There is much to navigate when acquiring commercial real property, and it is in the best interest of any prospective buyer to ensure that they have the right team to advise through the transaction

ABOUT THE AUTHOR

PARTNER

John Daskam joined Milgrom & Daskam as a Partner in January 2019. He focuses his law practice on real estate and corporate law. His real estate practice includes acquisitions and dispositions, landlord-tenant matters, leasing, financing, development, and contract preparation and negotiation.

More Articles

Business & Corporate Law

The Small Business Reorganization Act and Its Prolonged Adoption Through June of 2024

Chapter 11 bankruptcy code generally provides businesses with avenues and protections to reorganize and restructure obligations. This form of bankruptcy is very often more favorable than chapter 7 bankruptcy because it allows business owners to stay in the driver’s seat while attempting to negotiate a plan that complies with the bankruptcy code. In contrast, filing a chapter 7 petition results in full relinquishment of control of the business and the appointment of a third-party trustee whose primary obligation to is to liquidate estate assets for the benefit of unsecured creditors.

Read More »
Business & Corporate Law

Beneficial Ownership Disclosure: New Reporting Requirements for Small Businesses

On September 30, 2022, the U.S. Treasury’s Financial Crimes Enforcement Network (FinCEN) issued its highly anticipated Final Rule establishing a beneficial ownership information (BOI) reporting requirement under the Corporate Transparency Act (CTA) of 2019. These rules significantly change the obligations of business entities to disclose previously private information regarding the ownership and control of these entities. The primary purpose of the CTA, enacted as part of the Anti-Money Laundering Act of 2020 is to protect the US financial system from being used for illicit purposes, including preventing corrupt actors, terrorists, and criminals from hiding assets in anonymous shell companies. Background for this rule was addressed in prior blog posts including The Corporate Transparency Act (1/31/22) and FinCEN and Real Estate (8/2/22).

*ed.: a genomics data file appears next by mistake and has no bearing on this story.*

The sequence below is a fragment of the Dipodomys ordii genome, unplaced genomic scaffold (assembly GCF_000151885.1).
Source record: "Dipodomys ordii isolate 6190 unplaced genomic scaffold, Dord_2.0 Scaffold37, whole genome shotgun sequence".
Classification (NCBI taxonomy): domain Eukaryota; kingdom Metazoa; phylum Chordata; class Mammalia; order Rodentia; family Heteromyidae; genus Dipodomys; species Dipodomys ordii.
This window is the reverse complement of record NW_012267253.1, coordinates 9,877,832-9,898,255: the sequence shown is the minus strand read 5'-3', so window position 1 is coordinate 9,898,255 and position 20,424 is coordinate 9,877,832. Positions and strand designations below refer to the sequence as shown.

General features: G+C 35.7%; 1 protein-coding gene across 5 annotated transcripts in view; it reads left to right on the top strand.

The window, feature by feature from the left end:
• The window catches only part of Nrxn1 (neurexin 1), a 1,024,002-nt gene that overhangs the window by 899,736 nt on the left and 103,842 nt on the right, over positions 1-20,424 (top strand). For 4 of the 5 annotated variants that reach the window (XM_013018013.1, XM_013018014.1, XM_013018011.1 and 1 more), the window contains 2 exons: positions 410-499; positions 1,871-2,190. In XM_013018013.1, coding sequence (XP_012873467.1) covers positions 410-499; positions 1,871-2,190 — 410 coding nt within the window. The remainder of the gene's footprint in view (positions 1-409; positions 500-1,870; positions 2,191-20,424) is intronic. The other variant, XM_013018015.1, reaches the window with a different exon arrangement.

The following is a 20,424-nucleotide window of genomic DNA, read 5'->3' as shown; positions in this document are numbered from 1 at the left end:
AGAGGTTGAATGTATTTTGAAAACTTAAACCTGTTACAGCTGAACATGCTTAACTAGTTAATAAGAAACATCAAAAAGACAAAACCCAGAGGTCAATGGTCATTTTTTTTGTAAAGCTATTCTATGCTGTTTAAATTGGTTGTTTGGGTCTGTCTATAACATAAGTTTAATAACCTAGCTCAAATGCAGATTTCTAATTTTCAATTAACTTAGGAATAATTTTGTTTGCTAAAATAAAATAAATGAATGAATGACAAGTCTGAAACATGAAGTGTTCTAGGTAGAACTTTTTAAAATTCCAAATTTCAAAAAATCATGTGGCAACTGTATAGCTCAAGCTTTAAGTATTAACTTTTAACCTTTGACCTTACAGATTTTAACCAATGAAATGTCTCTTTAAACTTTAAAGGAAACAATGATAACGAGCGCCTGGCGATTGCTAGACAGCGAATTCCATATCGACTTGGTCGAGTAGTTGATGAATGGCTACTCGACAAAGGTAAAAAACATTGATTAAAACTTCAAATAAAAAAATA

Read More »
Miscellaneous

When Shares are Not Cares

As attorneys representing startups, Milgrom & Daskam knows that early-stage businesses often have many needs and not much capital to meet them. This often results in startups bartering for services using whatever currency they have. Sometimes this results in interesting exchanges (two hundred pounds of Valencia oranges in exchange for a logo design being our personal benchmark); more often it results in founders giving away the most freely available form of credit they have—equity in their company.

Read More »
Categories
Intellectual Property

What to Expect When You Register a Trademark

What to Expect When You Register a Trademark

Sophi Robbins

Share Post:

The process of protecting your intellectual property can be daunting, especially for first-time business owners. However, a legal expert can navigate the nuance of trademark law and get you an application without too much headache or strain on your pocketbook. Any successful company has trademark registrations. If you go through this process at the onset, it is much less expensive than spending a lot of time and money branding your company only to realize that you are infringing upon someone else’s mark and must rebrand. The following steps are laid out to explain the process of registering a trademark.